Serena is an Anthropologist, with specialization in agriculture development, commodity frontiers, human-environmental relations, farmers and technology, and South-South linkages. She is a Researcher in the Sociology of Development and Change and Rural Sociology Groups since October 2020.
Drawing on a decade of ethnographic and professional experience among small-scale farming communities and frontier plantations in southern Africa and Brazil, Serena studies new imperialism and agribusiness within and across the Global South, and the social, ecological, economic, and political possibilities of food and farming system transformations.
Drawing on two years of ethnographic research, her doctoral work examines South-South experiments in agriculture development and commodity extraction in northern Mozambique. The project follows enduring imperial intimacies between Brazil and Mozambique that shape top-down and grassroots projects to remake an African agrarian landscape in the image of 'exemplars' of rural development and peasant mobilization in the Global South. This research feeds two book projects. The first, Kindred Frontiers, examines the failed imagination of offshoring Brazilian soybean production to Africa, via living with and farming alongside small-scale farmers in northern Mozambique. The second, Soybeans Go to Africa, combines archival materials and long-term ethnography to trace the introduction of soybean and soy capitalism in Africa.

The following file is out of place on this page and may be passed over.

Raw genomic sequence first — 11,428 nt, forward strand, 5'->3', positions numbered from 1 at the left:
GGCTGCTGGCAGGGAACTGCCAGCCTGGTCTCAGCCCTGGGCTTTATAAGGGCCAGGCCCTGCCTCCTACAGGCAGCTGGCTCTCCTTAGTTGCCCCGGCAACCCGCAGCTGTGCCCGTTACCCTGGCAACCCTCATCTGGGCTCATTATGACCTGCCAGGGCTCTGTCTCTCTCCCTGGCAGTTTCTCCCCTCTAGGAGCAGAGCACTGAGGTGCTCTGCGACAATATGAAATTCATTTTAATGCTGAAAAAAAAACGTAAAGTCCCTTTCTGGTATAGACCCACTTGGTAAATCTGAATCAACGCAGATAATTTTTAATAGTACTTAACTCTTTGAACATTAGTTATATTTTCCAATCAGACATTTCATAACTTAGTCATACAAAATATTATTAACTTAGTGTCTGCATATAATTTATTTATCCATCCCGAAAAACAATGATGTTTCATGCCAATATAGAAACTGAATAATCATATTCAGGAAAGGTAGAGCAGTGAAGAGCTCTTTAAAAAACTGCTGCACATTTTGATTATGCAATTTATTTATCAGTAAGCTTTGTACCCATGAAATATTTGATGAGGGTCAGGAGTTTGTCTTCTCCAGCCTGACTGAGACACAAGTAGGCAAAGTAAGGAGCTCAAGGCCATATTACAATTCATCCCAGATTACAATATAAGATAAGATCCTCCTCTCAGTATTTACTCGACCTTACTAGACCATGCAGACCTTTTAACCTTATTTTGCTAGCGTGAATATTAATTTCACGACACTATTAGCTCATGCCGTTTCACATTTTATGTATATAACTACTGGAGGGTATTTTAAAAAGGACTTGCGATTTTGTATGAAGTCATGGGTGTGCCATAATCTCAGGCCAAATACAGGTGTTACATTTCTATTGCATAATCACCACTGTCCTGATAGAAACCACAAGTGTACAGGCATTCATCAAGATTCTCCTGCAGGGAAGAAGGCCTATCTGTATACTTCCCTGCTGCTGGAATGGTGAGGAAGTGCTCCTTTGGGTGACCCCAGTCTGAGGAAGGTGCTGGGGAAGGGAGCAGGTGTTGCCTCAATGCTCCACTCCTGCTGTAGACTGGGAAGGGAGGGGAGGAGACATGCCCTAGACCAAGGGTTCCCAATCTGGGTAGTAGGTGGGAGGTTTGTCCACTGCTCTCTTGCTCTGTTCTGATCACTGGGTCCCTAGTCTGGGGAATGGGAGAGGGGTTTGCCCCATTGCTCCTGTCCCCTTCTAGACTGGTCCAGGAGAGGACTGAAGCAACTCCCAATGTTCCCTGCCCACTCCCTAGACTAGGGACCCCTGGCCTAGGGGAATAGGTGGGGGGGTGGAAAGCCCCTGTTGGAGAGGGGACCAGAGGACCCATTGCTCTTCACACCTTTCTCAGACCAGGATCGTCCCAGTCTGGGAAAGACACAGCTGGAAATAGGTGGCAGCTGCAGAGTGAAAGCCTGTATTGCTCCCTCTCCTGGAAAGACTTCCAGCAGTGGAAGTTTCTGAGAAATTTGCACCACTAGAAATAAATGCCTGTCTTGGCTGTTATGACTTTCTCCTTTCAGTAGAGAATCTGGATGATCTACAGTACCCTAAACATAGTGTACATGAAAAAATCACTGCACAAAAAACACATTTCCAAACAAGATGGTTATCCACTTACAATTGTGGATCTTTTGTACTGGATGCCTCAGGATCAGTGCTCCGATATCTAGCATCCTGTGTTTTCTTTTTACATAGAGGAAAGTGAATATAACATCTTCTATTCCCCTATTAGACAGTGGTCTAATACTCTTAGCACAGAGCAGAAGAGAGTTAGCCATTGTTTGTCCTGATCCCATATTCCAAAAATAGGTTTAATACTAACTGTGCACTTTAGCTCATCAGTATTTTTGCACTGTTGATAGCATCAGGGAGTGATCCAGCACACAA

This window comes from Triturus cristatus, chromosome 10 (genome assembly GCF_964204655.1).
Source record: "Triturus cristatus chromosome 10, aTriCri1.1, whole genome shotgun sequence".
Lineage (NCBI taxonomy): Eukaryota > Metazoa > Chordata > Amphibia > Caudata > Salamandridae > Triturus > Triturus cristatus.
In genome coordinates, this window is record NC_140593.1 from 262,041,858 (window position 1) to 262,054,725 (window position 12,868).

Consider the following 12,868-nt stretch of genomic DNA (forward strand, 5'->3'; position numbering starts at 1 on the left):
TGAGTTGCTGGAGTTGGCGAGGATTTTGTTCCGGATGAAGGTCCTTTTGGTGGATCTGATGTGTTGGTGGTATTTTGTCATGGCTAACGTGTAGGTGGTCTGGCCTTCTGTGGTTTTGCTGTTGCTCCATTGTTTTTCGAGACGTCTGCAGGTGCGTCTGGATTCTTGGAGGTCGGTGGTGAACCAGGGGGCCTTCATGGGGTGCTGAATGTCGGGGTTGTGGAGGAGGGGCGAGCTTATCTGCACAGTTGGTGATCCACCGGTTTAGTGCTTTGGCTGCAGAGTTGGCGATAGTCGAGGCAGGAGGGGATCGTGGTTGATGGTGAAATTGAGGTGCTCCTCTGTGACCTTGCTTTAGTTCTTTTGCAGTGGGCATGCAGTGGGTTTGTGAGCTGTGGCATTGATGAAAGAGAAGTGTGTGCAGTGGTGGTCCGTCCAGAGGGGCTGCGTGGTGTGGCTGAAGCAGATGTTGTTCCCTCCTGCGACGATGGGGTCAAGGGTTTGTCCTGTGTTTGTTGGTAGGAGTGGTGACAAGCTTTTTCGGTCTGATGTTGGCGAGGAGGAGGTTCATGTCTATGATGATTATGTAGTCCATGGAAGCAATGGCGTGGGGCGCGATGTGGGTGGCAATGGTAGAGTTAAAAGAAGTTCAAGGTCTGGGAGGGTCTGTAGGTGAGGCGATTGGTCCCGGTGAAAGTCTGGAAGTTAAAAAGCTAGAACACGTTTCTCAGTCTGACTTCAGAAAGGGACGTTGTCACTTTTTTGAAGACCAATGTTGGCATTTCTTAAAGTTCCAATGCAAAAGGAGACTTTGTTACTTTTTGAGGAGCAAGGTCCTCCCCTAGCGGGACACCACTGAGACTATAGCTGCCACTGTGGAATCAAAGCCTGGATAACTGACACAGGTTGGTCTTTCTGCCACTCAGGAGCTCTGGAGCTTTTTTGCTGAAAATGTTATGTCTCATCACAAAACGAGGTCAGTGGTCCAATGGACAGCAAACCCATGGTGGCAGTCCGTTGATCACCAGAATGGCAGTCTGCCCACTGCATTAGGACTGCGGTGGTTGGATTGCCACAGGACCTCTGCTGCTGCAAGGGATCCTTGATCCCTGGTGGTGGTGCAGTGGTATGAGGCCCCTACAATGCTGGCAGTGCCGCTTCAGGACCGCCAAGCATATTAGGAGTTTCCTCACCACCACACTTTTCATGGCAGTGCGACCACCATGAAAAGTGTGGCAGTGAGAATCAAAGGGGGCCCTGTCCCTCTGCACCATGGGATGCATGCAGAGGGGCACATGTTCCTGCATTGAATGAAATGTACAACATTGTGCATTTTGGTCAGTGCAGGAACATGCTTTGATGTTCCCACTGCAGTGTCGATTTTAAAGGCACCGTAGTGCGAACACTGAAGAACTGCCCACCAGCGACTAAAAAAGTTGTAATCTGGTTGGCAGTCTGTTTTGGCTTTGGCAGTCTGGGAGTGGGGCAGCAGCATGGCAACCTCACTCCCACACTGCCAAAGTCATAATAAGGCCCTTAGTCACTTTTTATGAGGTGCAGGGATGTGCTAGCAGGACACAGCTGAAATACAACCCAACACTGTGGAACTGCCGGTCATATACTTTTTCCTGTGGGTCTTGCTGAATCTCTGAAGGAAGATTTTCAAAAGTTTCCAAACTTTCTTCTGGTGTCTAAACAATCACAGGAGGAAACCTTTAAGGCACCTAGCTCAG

New research brings work on agriculture development and extractive frontiers into conversation with food systems transformation and multispecies conviviality. At the nexus of Regenerative Agriculture and Convivial Conservation, she cultivates a critical perspective of sustainable farming, species entanglement, environmental racism and resistance through comparative work on farmers' soil relations and epistemic communities taking shape around carbon sequestration in soil in Brazil, the United States, and southern Africa. In this vein, Serena is a lead researcher for Regeneration Midwest, investigating changing farming practices, environmental health, and impacts of COVID-19 on agricultural communities in the United States.
Additionally, ongoing projects use experimental research methods with sound, image, and collaborative ethnography to examine how people revalue, remember, and regenerate threatened ecologies and 'empty' landscapes. Serena currently co-leads the SSRC-funded Mangrove CoLAB, which is building networks of scholars, practitioners, and agrarian communities across the Indian Ocean World to study emerging linkages between East Africa and western India amid coastal port development, coal extraction, and agrarian change. As a National Geographic Explorer, Serena also accompanies conservation politics, salvage ecology, and indigenous eco-relations among farming communities on Mozambique's Mount Namuli.
Serena comes to WUR from doctoral studies in Anthropology at Princeton University. Previously, she received an M.Phil (with Distinction) in Development Studies from University of Oxford and a BA (summa cum laude) from University of Pennsylvania.